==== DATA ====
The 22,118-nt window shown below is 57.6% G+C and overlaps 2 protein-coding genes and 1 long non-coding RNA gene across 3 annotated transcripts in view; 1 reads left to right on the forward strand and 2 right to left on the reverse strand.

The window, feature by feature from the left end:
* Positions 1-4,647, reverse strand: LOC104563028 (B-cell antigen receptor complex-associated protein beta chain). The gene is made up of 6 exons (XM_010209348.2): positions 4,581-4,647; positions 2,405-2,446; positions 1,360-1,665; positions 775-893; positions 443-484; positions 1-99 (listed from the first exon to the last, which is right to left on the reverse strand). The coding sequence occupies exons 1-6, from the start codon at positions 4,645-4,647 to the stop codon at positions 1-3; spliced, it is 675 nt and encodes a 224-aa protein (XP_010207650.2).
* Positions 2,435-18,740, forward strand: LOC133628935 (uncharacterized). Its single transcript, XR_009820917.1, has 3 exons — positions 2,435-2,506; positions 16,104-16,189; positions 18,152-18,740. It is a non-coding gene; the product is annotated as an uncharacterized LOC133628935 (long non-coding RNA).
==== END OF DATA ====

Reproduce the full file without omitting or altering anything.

The 22,118-nt window shown below is 57.6% G+C and overlaps 2 protein-coding genes and 1 long non-coding RNA gene across 3 annotated transcripts in view; 1 reads left to right on the forward strand and 2 right to left on the reverse strand.

The window, feature by feature from the left end:
* Positions 1-4,647, reverse strand: LOC104563028 (B-cell antigen receptor complex-associated protein beta chain). The gene is made up of 6 exons (XM_010209348.2): positions 4,581-4,647; positions 2,405-2,446; positions 1,360-1,665; positions 775-893; positions 443-484; positions 1-99 (listed from the first exon to the last, which is right to left on the reverse strand). The coding sequence occupies exons 1-6, from the start codon at positions 4,645-4,647 to the stop codon at positions 1-3; spliced, it is 675 nt and encodes a 224-aa protein (XP_010207650.2).
* Positions 2,435-18,740, forward strand: LOC133628935 (uncharacterized). Its single transcript, XR_009820917.1, has 3 exons — positions 2,435-2,506; positions 16,104-16,189; positions 18,152-18,740. It is a non-coding gene; the product is annotated as an uncharacterized LOC133628935 (long non-coding RNA).